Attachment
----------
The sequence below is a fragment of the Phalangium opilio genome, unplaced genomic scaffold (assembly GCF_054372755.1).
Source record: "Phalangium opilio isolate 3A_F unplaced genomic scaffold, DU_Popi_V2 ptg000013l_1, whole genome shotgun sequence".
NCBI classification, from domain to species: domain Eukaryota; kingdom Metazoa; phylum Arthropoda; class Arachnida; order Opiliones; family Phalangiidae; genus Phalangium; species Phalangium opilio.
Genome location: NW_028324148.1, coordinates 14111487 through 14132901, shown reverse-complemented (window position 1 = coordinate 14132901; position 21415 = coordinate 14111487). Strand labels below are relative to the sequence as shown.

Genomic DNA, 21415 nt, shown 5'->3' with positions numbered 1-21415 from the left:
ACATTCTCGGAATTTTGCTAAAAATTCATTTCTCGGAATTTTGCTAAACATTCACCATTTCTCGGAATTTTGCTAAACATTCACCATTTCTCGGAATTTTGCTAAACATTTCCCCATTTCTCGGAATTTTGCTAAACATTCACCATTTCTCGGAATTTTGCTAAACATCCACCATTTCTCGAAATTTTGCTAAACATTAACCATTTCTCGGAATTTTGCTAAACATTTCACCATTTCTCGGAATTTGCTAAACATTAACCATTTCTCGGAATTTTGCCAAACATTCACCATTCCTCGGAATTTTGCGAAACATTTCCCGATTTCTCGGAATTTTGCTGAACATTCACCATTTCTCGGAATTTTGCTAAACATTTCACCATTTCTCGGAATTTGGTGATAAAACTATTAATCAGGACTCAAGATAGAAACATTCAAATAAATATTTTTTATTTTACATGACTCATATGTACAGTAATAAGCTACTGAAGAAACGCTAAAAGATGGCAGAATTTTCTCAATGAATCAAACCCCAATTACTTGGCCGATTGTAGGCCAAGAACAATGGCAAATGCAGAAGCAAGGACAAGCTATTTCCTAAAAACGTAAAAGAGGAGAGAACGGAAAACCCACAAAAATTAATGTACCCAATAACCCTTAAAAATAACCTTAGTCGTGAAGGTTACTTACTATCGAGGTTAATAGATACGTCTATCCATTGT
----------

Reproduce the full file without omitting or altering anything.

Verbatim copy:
The sequence below is a fragment of the Phalangium opilio genome, unplaced genomic scaffold (assembly GCF_054372755.1).
Source record: "Phalangium opilio isolate 3A_F unplaced genomic scaffold, DU_Popi_V2 ptg000013l_1, whole genome shotgun sequence".
NCBI classification, from domain to species: domain Eukaryota; kingdom Metazoa; phylum Arthropoda; class Arachnida; order Opiliones; family Phalangiidae; genus Phalangium; species Phalangium opilio.
Genome location: NW_028324148.1, coordinates 14111487 through 14132901, shown reverse-complemented (window position 1 = coordinate 14132901; position 21415 = coordinate 14111487). Strand labels below are relative to the sequence as shown.

Genomic DNA, 21415 nt, shown 5'->3' with positions numbered 1-21415 from the left:
ACATTCTCGGAATTTTGCTAAAAATTCATTTCTCGGAATTTTGCTAAACATTCACCATTTCTCGGAATTTTGCTAAACATTCACCATTTCTCGGAATTTTGCTAAACATTTCCCCATTTCTCGGAATTTTGCTAAACATTCACCATTTCTCGGAATTTTGCTAAACATCCACCATTTCTCGAAATTTTGCTAAACATTAACCATTTCTCGGAATTTTGCTAAACATTTCACCATTTCTCGGAATTTGCTAAACATTAACCATTTCTCGGAATTTTGCCAAACATTCACCATTCCTCGGAATTTTGCGAAACATTTCCCGATTTCTCGGAATTTTGCTGAACATTCACCATTTCTCGGAATTTTGCTAAACATTTCACCATTTCTCGGAATTTGGTGATAAAACTATTAATCAGGACTCAAGATAGAAACATTCAAATAAATATTTTTTATTTTACATGACTCATATGTACAGTAATAAGCTACTGAAGAAACGCTAAAAGATGGCAGAATTTTCTCAATGAATCAAACCCCAATTACTTGGCCGATTGTAGGCCAAGAACAATGGCAAATGCAGAAGCAAGGACAAGCTATTTCCTAAAAACGTAAAAGAGGAGAGAACGGAAAACCCACAAAAATTAATGTACCCAATAACCCTTAAAAATAACCTTAGTCGTGAAGGTTACTTACTATCGAGGTTAATAGATACGTCTATCCATTGT